(TMJ). This may present as joint pain, headaches or ear problems.
problems may occur with or without orthodontic treatment. Any of the
above noted symptoms should be reported to the orthodontist. Some
patients are susceptible to TMJ problems and some are not.
studies have shown that the movement of the teeth during orthodontic
treatment is unrelated to the onset of TMJ problems.
Just as for painful
conditions in other joints, discomfort in TMJ can last from a few days to
several weeks or longer.
Sometimes a tooth may have been traumatised by a previous accident or
a tooth may be decayed or have fillings which can cause damage to the
nerve of the tooth.
Orthodontic tooth movement in some cases aggravates
this condition and in rare instances may lead to loss of tooth vitality
and discolouration of the tooth requiring root canal treatment and other
dental treatment to restore the colour of the tooth.
Loose appliances and discomfort
The gums, cheeks or lips may be scratched or irritated by newly placed
appliances or by loose or broken appliances or by blows to the mouth.
You will be given instructions on minimising these affects.
Very rarely loose
orthodontic appliances may be accidentally swallowed or aspirated. You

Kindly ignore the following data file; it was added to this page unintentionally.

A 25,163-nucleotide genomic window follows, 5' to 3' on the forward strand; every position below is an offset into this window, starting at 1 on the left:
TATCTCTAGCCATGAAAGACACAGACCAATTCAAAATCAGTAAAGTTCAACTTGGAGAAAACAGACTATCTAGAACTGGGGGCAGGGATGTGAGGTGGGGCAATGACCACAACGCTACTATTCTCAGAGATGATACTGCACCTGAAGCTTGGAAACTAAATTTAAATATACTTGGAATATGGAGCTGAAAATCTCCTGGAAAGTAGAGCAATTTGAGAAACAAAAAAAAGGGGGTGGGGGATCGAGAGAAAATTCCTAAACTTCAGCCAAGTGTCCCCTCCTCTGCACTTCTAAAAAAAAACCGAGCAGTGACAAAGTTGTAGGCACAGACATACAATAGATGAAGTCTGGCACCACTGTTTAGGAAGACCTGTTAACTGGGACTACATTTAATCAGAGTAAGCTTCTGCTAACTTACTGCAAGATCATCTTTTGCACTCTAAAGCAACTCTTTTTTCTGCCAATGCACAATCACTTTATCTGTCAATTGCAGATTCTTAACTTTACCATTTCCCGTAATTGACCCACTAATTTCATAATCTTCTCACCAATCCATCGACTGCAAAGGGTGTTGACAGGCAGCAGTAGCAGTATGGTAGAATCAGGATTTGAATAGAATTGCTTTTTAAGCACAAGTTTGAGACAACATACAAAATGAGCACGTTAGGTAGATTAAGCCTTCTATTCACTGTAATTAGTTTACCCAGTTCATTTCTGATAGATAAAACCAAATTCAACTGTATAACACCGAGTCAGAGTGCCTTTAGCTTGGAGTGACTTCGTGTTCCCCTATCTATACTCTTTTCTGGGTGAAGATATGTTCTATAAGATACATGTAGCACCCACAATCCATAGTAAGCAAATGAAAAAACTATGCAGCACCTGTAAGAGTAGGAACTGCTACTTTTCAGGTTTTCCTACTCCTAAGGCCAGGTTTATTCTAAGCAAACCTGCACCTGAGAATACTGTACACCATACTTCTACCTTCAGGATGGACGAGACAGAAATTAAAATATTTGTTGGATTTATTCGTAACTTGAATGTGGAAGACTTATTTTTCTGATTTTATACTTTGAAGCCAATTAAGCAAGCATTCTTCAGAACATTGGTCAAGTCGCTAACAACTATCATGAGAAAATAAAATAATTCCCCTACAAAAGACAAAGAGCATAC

should inform your orthodontist of any unusual symptoms, or broken or
loose appliances, as soon as they are noted.
Usual post adjustment tenderness
should be expected and the period of tenderness or sensitivity
varies with each patient and the procedure performed. (Typical post adjustment
tenderness may last 24 to 48 hours)
Insufficient, excessive, or asymmetrical changes in the growth of the jaws
may limit the orthodontist’s ability to achieve the desired result.
becomes disproportionate during orthodontic management the treatment
may be prolonged.
Growth changes that occur after orthodontic treatment
may alter the quality of treatment results and may require further orthodontic
treatment. In some cases of atypical growth, the bite may change
so much that oral surgery is required to achieve the best possible result.
If improperly handled, headgear may cause injury to the face. Patients are
warned not to wear the appliance during times of boisterous or competitive
The total time required to complete treatment may exceed the estimate.
Poor co-operation in wearing the appliance or the elastics the required
hours per day, poor oral hygiene, broken appliances and missed appointments
can lengthen the treatment time and affect the quality of the results.
Co-operation throughout treatment is your best guarantee of achieving a
pleasing smile and a good bite. Failure to co-operate could force the orthodontist
to change the procedures and goals of your treatment. As a
last resort treatment might have to be suspended. The consequences of
early suspension may be worse than no treatment at all.
Complementary aesthetic dentistry
If your teeth vary from normal in the number size or shape of the teeth,
achievement of the ideal result (for example, complete closure of excessive
space) may require restorative treatment. The most common types of
complementary treatment are cosmetic bonding, crown and bridge restorative
dental care and periodontal therapy.
General medical problems can affect orthodontic treatment. You should
keep your orthodontist informed of any changes to your medical health.